Focused Market: HydrogenEnergy Storage
Company valuation: $80M+
Job creation: 50+
Supercritical Solutions is a clean-tech start-up developing the world’s first high-pressure, ultra-efficient electrolyzer, producing hydrogen and oxygen from water emitting zero emissions. A major challenge for the transition to a hydrogen economy is that the majority of the 70 million tons of hydrogen produced today is still produced from fossil fuels. This production process emits as much CO2 as the aviation industry. Supercritical’s unique green electrolyzer utilizes heat and pressure to maximize efficiency and dramatically minimize the cost of production. Supercritical produces hydrogen at the lowest cost with zero emissions.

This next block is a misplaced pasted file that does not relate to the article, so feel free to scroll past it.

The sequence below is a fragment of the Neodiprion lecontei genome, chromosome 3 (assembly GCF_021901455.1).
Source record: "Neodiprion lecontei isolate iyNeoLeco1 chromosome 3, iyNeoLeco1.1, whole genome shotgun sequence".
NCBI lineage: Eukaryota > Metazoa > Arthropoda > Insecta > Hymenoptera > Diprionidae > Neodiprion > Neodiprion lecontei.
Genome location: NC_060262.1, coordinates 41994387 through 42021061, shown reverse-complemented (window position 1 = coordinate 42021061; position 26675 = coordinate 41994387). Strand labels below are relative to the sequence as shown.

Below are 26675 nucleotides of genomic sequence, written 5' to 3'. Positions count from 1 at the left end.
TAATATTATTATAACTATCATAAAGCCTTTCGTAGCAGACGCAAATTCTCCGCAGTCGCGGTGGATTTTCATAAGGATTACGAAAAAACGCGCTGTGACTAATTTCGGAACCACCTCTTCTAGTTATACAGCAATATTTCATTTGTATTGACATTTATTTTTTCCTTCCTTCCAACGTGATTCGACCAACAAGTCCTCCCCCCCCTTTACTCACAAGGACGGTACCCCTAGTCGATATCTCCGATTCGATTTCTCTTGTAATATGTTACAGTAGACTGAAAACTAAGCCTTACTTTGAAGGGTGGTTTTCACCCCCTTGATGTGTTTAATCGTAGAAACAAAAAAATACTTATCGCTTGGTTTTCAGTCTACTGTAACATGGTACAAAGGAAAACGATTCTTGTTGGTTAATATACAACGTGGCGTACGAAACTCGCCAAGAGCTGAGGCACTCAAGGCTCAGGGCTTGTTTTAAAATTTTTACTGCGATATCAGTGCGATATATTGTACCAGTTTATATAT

Focused Market: Hydrogen Aviation
Founded: United States
Company valuation: $40M+
Job creation: 11 - 50
Hypoint is a clean-tech start-up developing a unique hydrogen fuel cell system for the air transportation market. In 2018 aviation produced 5% of global greenhouse gas emissions with this figure expected to reach a critical 25% by 2050. Therefore decarbonizing aviation is vital to solving the climate crisis. Hypoint is making zero-emission air transport possible. The arrival of zero-emission aviation vehicles has been limited by the energy capacity of Li-ion batteries and traditional hydrogen fuel cells. Hy-Point has built the next generation of hydrogen fuel cells consisting of both high specific power and high energy density with an extended life span perfectly suited for aviation.
Focused Market: Green hydrogen
Company valuation: Public
Job creation: 500+